I let my head fall to the side. I feel tender about the grass, and myself. In the absence of another, I am the other, and I’m familiar.
The mountain’s clouded and, for the first time, I recognise it. I recognise this place. I greet it bravely though it intimidates me. I think of what it would be like to live with the land, as the people who were here before did, rather than on it, as my house is. Live with it at night, and recognise it always, as I do now.
My knees ache with the cold, and I continue my walk home.
I walk toward the mountain. I dance and I meow and I inhabit the night, as I did when I was a child, as I do anything which allows me space.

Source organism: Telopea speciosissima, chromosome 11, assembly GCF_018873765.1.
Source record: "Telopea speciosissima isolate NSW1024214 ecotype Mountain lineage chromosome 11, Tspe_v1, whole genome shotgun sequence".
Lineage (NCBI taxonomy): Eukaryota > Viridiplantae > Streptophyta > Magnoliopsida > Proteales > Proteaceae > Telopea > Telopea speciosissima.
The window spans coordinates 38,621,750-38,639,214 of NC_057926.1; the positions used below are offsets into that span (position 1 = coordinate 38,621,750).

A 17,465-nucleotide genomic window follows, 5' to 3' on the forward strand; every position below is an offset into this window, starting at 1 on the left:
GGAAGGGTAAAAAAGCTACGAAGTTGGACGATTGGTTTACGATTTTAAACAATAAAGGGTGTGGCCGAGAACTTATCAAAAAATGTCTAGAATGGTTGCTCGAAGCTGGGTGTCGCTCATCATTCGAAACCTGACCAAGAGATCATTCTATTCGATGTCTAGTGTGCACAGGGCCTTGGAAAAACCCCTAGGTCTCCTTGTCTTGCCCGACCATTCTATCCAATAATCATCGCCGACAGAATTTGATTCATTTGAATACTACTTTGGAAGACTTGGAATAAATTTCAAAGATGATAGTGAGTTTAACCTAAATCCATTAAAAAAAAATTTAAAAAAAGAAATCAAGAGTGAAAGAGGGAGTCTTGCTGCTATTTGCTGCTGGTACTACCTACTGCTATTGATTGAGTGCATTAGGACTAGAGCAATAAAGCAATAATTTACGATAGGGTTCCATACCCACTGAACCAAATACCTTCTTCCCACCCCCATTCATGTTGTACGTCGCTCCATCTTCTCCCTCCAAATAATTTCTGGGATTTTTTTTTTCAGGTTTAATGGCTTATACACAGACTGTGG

Other stories from another time and place echo, of bandaid boys, and I wonder. Bandaids cause things to become stagnant and fester, if not changed. And I suppose that’s the moral, allow them to protect you from the harsh elements while you are raw (like from the- otherwise soothing- sting of running water), but dont keep them around as though they were part of your skin.
The witching hour strikes, and I have eaten the pumpkin. I trip; it begins to rain. The mountain is no longer visiable, I am part of the cloud.
I am of this earth, but not for this earth, I am not sure exactly what for.
Hood up, head down.